The Trussell Trust’s foodbank network provided 658,048 emergency supplies to people in crisis between April and September 2018, a 13% increase on the same period in 2017. The charity says if the five week minimum wait for a first Universal Credit payment is not reduced, the only way to prevent even more people being forced to foodbanks this winter is to pause all new claims to Universal Credit.
The inability of benefit levels to cover essential living costs and issues with payments remain the most common reasons for referral to a foodbank. Universal Credit is not the only benefit people at foodbanks are experiencing problems with, but the new system is increasingly driving referrals due to benefit delays, which include waiting for a first payment or having problems with a new claim.1
Foodbanks typically receive more referrals for emergency support during the second half of the financial year, raising concerns that foodbank use this winter will rise further, as hardship experienced annually during the colder months is compounded by more people left waiting at least five weeks for benefit payments.
The Trussell Trust welcomes changes to Universal Credit announced in the recent Budget. However much of the support will not come into force until July 2020.2 To protect people who will move onto Universal Credit before that point, the charity is calling for the Department for Work & Pensions to be resourced to reduce the five week minimum wait for a first payment.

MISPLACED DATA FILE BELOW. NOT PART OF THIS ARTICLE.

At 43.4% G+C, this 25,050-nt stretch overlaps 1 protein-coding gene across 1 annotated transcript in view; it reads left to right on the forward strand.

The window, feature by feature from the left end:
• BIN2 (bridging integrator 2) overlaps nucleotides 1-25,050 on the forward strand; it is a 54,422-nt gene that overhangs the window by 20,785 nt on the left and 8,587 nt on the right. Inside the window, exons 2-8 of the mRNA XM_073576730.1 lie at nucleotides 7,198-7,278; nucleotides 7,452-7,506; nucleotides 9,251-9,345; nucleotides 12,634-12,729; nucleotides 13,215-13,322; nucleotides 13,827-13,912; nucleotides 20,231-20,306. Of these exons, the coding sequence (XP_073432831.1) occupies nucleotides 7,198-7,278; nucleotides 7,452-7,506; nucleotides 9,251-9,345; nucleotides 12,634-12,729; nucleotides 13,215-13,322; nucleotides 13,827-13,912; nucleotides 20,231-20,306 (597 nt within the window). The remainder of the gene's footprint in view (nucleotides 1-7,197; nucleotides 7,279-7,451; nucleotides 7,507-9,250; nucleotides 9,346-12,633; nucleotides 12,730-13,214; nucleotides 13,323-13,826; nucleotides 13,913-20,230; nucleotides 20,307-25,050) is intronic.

Emma Revie, Chief Executive of The Trussell Trust explains,
“We created systems like our national health service, fire service and benefits system because we’re a country that believes in protecting each other. Our benefits system is supposed to anchor any of us from being swept into poverty, but if Universal Credit is to do that, we need to see urgent changes.
“It’s not right that people are being forced to use foodbanks after weeks of waiting for Universal Credit payments. The changes announced in last week’s Budget are a good start – but they won’t solve all of the problems foodbanks see, and they won’t help people making new claims this winter.
“We’re seeing soaring levels of need at foodbanks. The time to act is now. If the five week wait isn’t reduced, the only way to stop even more people being forced to foodbanks this winter will be to pause all new claims to Universal Credit, until funding is in place to reduce the five week wait. Foodbanks cannot continue to pick up the pieces – we have to make sure our benefits system can protect people from hunger.”